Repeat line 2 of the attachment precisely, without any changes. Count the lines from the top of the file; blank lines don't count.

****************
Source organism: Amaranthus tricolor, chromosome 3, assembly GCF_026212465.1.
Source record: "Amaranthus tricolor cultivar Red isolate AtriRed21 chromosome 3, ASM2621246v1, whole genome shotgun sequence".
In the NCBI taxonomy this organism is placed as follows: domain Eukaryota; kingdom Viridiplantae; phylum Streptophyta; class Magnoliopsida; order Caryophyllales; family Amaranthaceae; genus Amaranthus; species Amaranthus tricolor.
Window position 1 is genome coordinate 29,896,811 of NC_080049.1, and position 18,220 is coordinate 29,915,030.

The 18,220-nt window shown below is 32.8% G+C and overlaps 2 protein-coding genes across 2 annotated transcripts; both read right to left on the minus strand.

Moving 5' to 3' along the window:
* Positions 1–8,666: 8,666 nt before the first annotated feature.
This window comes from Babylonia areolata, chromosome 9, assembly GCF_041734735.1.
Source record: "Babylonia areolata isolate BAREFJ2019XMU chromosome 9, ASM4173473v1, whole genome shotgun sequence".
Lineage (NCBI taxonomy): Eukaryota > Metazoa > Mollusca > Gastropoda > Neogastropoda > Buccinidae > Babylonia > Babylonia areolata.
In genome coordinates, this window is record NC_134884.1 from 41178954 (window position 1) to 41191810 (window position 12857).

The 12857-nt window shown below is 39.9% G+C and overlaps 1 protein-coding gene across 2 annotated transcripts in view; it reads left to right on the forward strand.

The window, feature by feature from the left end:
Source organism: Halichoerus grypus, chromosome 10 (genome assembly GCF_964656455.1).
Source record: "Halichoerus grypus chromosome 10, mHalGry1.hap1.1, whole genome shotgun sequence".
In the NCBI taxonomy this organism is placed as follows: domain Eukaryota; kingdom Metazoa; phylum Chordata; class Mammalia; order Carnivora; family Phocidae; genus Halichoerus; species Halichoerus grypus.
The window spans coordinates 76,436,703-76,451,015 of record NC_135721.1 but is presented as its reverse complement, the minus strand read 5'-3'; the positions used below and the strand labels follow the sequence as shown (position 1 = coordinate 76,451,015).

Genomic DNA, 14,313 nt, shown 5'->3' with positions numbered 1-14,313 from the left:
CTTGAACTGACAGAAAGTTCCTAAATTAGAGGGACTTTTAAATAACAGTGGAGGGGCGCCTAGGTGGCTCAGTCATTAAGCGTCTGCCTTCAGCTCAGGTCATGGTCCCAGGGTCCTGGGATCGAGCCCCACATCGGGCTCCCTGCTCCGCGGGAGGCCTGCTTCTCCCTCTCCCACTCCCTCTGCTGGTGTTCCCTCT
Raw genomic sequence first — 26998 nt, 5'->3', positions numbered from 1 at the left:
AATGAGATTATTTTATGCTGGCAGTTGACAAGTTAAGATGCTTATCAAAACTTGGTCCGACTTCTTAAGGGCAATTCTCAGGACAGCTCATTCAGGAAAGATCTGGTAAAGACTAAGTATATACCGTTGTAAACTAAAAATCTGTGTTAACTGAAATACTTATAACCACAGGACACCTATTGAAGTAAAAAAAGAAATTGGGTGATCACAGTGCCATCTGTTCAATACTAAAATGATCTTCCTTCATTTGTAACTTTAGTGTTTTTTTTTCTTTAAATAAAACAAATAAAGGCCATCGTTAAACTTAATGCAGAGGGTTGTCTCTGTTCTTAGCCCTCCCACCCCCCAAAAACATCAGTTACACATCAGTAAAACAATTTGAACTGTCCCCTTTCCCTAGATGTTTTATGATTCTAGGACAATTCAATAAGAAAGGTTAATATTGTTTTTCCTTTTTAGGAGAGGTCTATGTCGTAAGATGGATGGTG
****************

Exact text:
Source record: "Amaranthus tricolor cultivar Red isolate AtriRed21 chromosome 3, ASM2621246v1, whole genome shotgun sequence".